Woman gets probation for ‘minimal’ role in Capitol riot

Politics

Security fencing is seen around the Capitol in Washington, Friday, Sept. 17, 2021, ahead of a weekend rally planned by allies of former President Donald Trump that is aimed at supporting the so-called “political prisoners” of the Jan. 6 insurrection at the U.S. Capitol. (AP Photo/Brynn Anderson)

COLLEGE PARK, Md. (AP) — A federal judge who sentenced a California architect on Friday to probation for her role in the Capitol riot stressed that the Jan. 6 insurrection “represented a threat to democracy” and continues to resonate “in sad and unfortunate ways.”

U.S. District Judge Paul Friedman noted that security fencing has gone up around the Capitol in preparation for a rally on Saturday by what he called “misguided” people protesting what they allege is the mistreatment of jailed insurrectionists who tried to stop the certification of former President Donald Trump’s loss to Joe Biden.

Friedman sentenced Valerie Elaine Ehrke to three years of probation and ordered her to perform 120 hours of community service.

Justice Department prosecutors said they recommended a probationary sentence for Ehrke because she was inside the Capitol for about one minute, only stepped about 15 feet into the building and didn’t engage in any violence or property destruction. Friedman said Ehrke’s role in the insurrection was “about as minimal as it gets.”

More than 600 people have been charged with federal crimes related to the riot. Ehrke is one of about 70 defendants who have pleaded guilty to riot-related charges.

Friedman noted that some believe the jailed insurrectionists are “patriots.”

“And some of them may be on some level. But on another level, the conduct they engaged in in order to pursue their beliefs is not First Amendment speech and not First Amendment legitimate protest,” Friedman said. “What came to be was a riot, was an incitement, was an insurrection.”

He echoed another judge’s position that probation shouldn’t be the “automatic outcome” for misdemeanor convictions like Ehrke’s. Everybody who stormed the Capitol “represented a threat to democracy, to our democratic norms, and continue to resonate in sad and unfortunate ways,” Friedman said.

Ehrke is the seventh Capitol riot defendant to be sentenced. She pleaded guilty on June 30 to illegally parading, demonstrating or picketing in a Capitol building.

Over 40 other Capitol riot defendants have pleaded guilty to the same misdemeanor offense, which carries a maximum sentence of 6 months imprisonment and a $5,000 fine.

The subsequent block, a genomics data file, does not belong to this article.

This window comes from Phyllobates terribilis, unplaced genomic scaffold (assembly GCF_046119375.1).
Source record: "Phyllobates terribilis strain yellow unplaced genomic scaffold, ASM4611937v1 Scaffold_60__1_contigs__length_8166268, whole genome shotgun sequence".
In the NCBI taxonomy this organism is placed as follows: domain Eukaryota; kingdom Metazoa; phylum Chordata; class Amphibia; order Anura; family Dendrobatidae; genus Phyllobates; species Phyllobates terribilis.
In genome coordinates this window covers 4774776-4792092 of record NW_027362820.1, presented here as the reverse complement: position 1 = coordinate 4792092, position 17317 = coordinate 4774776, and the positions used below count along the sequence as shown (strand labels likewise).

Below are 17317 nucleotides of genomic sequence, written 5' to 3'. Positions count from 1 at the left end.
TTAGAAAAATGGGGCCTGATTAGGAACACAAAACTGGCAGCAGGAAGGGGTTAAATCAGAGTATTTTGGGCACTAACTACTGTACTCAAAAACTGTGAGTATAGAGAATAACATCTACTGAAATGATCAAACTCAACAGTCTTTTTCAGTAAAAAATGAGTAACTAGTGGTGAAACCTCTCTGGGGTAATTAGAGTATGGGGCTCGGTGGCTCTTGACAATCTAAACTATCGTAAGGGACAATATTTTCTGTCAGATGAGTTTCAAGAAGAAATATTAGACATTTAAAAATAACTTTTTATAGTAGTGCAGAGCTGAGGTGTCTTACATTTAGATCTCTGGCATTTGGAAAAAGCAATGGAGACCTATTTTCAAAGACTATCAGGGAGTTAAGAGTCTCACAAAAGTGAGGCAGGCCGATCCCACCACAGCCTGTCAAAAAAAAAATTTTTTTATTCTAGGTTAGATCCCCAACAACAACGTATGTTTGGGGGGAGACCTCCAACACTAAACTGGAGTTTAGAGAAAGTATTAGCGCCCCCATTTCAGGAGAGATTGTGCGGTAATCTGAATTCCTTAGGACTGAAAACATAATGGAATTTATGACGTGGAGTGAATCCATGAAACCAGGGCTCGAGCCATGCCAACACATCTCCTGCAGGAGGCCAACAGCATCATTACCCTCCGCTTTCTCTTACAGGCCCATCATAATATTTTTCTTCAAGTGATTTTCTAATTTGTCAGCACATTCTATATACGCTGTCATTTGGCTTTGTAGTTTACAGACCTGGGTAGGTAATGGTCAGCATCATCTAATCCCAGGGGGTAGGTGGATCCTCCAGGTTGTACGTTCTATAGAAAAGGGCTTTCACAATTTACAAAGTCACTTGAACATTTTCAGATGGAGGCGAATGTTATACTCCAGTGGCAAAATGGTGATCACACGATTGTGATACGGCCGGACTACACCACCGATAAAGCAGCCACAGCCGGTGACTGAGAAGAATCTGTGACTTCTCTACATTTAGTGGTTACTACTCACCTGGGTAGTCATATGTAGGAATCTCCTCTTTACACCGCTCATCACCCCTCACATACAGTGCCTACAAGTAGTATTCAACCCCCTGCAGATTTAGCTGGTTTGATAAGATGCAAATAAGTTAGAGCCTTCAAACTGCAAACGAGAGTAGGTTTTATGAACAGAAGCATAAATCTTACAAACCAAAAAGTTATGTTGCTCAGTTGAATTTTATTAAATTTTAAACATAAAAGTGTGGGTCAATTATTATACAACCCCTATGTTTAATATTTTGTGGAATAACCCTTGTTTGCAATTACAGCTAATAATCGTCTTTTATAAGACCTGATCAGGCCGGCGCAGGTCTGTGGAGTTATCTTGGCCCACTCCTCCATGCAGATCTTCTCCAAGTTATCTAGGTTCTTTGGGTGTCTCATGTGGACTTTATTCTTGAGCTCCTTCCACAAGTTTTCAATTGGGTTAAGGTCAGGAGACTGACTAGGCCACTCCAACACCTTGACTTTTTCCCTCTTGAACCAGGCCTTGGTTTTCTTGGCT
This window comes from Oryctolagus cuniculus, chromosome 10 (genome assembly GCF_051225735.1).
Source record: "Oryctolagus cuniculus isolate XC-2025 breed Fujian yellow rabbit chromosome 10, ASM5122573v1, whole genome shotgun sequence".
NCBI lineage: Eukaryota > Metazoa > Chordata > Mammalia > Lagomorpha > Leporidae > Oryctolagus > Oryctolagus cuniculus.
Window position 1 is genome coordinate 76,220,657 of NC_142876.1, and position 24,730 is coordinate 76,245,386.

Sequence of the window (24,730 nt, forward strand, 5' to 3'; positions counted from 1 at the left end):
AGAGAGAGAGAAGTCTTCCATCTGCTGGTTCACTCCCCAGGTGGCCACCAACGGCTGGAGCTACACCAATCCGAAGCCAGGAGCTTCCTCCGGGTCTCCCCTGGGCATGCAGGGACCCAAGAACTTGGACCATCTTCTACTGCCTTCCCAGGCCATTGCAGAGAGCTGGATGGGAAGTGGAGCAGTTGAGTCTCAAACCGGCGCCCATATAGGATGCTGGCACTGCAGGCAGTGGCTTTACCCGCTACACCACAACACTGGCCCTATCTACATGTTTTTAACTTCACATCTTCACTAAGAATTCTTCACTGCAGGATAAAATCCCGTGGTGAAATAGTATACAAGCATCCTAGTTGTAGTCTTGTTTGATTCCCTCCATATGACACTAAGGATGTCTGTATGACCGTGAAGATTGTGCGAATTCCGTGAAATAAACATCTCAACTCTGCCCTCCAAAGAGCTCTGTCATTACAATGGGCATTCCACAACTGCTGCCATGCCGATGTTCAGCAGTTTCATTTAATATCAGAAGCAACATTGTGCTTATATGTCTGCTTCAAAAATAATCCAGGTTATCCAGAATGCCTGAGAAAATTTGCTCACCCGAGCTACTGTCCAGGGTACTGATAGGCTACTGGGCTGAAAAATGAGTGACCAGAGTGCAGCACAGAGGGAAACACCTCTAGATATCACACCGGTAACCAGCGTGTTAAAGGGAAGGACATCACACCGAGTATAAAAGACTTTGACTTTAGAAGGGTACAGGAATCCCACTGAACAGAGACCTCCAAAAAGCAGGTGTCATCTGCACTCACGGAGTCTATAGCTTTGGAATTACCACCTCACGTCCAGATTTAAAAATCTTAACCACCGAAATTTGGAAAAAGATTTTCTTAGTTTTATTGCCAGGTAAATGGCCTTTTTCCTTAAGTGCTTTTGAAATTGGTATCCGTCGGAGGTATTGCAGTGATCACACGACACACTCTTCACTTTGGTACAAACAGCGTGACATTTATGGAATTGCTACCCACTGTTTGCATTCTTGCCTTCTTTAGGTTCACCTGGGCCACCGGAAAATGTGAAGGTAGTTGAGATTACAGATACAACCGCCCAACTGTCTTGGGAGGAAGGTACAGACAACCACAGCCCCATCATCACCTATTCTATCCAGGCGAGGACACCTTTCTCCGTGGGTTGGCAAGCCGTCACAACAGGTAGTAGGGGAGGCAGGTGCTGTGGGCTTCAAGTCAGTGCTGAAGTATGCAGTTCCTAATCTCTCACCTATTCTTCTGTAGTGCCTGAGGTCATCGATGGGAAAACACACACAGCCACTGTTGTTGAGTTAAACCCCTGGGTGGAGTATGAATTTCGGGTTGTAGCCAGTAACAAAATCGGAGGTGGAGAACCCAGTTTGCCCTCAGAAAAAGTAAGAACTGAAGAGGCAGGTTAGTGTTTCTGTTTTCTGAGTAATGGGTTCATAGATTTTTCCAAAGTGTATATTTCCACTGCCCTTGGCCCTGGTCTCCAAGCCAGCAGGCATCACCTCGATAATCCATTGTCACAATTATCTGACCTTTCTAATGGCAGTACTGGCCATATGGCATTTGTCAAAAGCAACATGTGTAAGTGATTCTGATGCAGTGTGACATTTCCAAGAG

Ehrke told the judge that the Jan. 6 riot was “such a unique situation.”

“I did not have the depth of experience to understand that I needed to get out of there or stay away,” she said.

In a letter submitted to the court before her sentencing, Ehrke called herself “a fine member of society” who often picks up trash in her neighborhood and has worked on architectural projects in her community free of charge.

“I am a small town girl who loves my town, my state and my country,” she wrote.

Prosecutors asked Friedman to sentence Ehrke to three years of probation and 40 hours of community service. Assistant U.S. Attorney Kevin Birney said Ehrke was among the first Capitol riot defendants to agree to plead guilty.

“The government places a lot of weight on that,” he added.

Ehrke traveled to Washington, D.C., from her home in Arbuckle, California, on Jan. 5 to attend Trump’s speech on the following day. After hearing the speech, she initially returned to her hotel room.

“However, when she saw a news story about how people were going to the U.S. Capitol, she decided she wanted to be part of the crowd,” prosecutors wrote in a court filing.

Ehrke recorded and uploaded videos to Facebook as she walked to the Capitol, including one with a caption that said she was heading to the “breached” building. Ehrke would have heard an alarm sounding throughout the Capitol when she entered. She was stopped at the back of a crowd of people when police started pushing them back through a hallway and out of the building through a door.

“We made it inside, right before they shoved us all out. I took off when I felt pepper spray in my throat! Lol,” Ehrke posted on Facebook.

The picture for Ehrke’s Facebook profile was a flaming “Q,” an apparent reference to the QAnon conspiracy theory. Many QAnon followers believe Trump was fighting a secret campaign against a Satan-worshipping cabal of deep state enemies, prominent Democrats and Hollywood elites operating a child sex-trafficking ring.

The riot disrupted the certification of the 2020 Electoral College vote count. More than 100 law enforcement officers were injured during the mob’s attack, which also caused more than $1 million in property damage.

Copyright 2021 The Associated Press. All rights reserved. This material may not be published, broadcast, rewritten or redistributed.

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